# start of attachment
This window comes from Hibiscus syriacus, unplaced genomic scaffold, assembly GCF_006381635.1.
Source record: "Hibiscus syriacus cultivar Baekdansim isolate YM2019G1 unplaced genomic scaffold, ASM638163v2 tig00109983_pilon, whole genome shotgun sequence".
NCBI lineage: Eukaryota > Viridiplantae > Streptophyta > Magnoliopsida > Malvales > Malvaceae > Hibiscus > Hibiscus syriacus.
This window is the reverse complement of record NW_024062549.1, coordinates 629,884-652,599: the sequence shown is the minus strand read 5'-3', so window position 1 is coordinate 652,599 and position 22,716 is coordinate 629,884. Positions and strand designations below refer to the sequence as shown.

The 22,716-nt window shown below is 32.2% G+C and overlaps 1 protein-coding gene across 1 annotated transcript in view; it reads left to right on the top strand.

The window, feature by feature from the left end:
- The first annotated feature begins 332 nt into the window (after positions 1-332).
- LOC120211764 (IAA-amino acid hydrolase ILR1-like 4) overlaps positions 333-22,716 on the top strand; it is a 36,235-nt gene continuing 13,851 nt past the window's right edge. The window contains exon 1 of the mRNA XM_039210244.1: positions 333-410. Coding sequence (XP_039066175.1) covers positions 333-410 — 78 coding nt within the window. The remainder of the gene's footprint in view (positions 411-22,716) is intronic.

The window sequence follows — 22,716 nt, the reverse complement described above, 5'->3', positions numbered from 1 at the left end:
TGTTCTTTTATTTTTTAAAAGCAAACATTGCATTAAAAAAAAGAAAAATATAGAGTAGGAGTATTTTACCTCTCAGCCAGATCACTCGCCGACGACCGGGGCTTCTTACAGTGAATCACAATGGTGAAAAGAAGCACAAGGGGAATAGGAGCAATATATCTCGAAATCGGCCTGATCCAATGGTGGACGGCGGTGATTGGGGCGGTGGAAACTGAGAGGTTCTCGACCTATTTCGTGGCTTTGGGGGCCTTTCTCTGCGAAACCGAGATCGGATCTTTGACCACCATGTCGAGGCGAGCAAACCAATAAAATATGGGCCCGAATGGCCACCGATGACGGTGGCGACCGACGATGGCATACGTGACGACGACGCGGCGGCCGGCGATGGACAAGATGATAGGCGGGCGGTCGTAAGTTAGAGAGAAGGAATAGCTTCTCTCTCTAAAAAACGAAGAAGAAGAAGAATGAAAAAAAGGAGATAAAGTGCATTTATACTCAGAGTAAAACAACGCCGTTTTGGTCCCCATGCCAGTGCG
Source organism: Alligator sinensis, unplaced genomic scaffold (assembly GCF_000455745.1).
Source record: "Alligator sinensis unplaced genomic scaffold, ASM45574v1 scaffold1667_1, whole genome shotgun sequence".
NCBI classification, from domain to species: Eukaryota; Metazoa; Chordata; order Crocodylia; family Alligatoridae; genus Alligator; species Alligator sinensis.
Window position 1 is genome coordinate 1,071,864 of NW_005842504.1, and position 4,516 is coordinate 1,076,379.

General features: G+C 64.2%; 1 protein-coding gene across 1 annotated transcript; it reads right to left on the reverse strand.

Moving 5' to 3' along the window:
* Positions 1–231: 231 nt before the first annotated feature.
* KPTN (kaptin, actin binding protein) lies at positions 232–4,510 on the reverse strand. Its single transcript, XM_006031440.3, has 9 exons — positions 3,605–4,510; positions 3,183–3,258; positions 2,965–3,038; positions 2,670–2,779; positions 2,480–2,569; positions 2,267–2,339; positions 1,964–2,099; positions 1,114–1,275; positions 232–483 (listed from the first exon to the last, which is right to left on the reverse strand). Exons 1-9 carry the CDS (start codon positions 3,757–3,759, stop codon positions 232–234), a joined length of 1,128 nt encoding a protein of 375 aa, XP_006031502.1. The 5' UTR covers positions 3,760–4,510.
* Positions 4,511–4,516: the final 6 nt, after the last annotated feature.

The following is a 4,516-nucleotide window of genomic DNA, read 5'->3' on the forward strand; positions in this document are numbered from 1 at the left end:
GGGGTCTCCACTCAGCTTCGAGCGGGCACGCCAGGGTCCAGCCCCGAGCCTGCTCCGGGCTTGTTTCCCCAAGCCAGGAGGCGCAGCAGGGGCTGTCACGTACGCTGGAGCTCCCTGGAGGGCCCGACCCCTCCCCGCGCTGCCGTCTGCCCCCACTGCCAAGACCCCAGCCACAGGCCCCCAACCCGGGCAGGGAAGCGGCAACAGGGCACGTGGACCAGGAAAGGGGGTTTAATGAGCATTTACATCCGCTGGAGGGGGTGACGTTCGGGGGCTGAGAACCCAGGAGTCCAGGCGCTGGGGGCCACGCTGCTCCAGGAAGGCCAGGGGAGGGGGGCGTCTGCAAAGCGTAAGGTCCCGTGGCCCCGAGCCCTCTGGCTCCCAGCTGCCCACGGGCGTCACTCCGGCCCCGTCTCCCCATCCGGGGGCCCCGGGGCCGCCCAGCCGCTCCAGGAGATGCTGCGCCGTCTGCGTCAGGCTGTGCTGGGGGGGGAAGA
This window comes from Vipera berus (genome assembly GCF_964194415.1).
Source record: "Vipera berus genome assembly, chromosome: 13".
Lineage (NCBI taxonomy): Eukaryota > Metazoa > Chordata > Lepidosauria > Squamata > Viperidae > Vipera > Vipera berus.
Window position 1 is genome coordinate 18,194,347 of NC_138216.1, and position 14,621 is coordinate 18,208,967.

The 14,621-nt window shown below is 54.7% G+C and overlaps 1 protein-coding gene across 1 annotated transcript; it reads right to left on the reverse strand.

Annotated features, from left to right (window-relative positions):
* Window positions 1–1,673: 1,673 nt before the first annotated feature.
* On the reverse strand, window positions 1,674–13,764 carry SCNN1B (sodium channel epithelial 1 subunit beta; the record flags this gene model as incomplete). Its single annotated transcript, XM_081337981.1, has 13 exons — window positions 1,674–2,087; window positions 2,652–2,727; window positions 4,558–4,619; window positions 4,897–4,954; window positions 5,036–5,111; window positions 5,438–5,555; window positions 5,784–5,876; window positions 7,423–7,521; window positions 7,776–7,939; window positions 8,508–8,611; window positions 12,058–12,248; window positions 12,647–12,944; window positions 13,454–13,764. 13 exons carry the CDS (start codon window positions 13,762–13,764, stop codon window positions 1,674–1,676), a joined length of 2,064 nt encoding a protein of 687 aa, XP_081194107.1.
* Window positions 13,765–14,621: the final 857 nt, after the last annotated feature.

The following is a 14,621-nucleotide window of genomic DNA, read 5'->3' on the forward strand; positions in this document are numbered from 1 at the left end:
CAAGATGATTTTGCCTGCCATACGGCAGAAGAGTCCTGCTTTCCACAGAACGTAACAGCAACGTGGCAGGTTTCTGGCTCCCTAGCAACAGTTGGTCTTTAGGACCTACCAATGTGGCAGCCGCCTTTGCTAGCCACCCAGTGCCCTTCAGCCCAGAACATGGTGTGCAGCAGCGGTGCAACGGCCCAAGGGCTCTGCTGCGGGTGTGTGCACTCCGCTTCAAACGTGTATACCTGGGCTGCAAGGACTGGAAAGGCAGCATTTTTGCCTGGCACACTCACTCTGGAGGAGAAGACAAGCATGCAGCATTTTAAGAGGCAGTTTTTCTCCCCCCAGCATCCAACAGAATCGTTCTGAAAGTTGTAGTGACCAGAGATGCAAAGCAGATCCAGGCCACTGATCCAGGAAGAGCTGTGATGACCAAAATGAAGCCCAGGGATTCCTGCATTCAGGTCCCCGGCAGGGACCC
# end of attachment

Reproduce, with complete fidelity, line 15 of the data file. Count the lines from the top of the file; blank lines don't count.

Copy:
General features: G+C 64.2%; 1 protein-coding gene across 1 annotated transcript; it reads right to left on the reverse strand.